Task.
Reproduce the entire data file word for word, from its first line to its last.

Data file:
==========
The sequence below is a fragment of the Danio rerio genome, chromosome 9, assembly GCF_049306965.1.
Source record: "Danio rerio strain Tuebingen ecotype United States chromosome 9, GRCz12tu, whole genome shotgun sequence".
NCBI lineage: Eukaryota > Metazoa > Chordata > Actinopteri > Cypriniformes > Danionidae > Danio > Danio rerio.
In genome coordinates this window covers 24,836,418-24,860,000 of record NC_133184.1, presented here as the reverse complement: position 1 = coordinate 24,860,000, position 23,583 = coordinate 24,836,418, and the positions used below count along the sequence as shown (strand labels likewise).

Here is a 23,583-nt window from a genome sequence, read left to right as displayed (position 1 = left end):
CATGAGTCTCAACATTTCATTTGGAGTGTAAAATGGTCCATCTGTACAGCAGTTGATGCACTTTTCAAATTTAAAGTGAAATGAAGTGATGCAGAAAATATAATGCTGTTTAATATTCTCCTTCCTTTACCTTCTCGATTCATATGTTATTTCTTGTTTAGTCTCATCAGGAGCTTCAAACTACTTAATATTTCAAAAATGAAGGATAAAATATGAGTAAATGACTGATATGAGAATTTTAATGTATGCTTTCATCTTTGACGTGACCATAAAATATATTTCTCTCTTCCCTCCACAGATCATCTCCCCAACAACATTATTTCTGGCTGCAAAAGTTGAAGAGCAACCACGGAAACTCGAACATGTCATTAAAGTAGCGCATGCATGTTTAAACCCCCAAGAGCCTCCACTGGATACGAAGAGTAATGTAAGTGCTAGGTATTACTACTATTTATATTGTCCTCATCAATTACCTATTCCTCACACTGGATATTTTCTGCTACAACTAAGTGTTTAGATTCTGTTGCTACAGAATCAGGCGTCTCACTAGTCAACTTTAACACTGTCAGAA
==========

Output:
The sequence below is a fragment of the Danio rerio genome, chromosome 9, assembly GCF_049306965.1.
Source record: "Danio rerio strain Tuebingen ecotype United States chromosome 9, GRCz12tu, whole genome shotgun sequence".
NCBI lineage: Eukaryota > Metazoa > Chordata > Actinopteri > Cypriniformes > Danionidae > Danio > Danio rerio.
In genome coordinates this window covers 24,836,418-24,860,000 of record NC_133184.1, presented here as the reverse complement: position 1 = coordinate 24,860,000, position 23,583 = coordinate 24,836,418, and the positions used below count along the sequence as shown (strand labels likewise).

Here is a 23,583-nt window from a genome sequence, read left to right as displayed (position 1 = left end):
CATGAGTCTCAACATTTCATTTGGAGTGTAAAATGGTCCATCTGTACAGCAGTTGATGCACTTTTCAAATTTAAAGTGAAATGAAGTGATGCAGAAAATATAATGCTGTTTAATATTCTCCTTCCTTTACCTTCTCGATTCATATGTTATTTCTTGTTTAGTCTCATCAGGAGCTTCAAACTACTTAATATTTCAAAAATGAAGGATAAAATATGAGTAAATGACTGATATGAGAATTTTAATGTATGCTTTCATCTTTGACGTGACCATAAAATATATTTCTCTCTTCCCTCCACAGATCATCTCCCCAACAACATTATTTCTGGCTGCAAAAGTTGAAGAGCAACCACGGAAACTCGAACATGTCATTAAAGTAGCGCATGCATGTTTAAACCCCCAAGAGCCTCCACTGGATACGAAGAGTAATGTAAGTGCTAGGTATTACTACTATTTATATTGTCCTCATCAATTACCTATTCCTCACACTGGATATTTTCTGCTACAACTAAGTGTTTAGATTCTGTTGCTACAGAATCAGGCGTCTCACTAGTCAACTTTAACACTGTCAGAA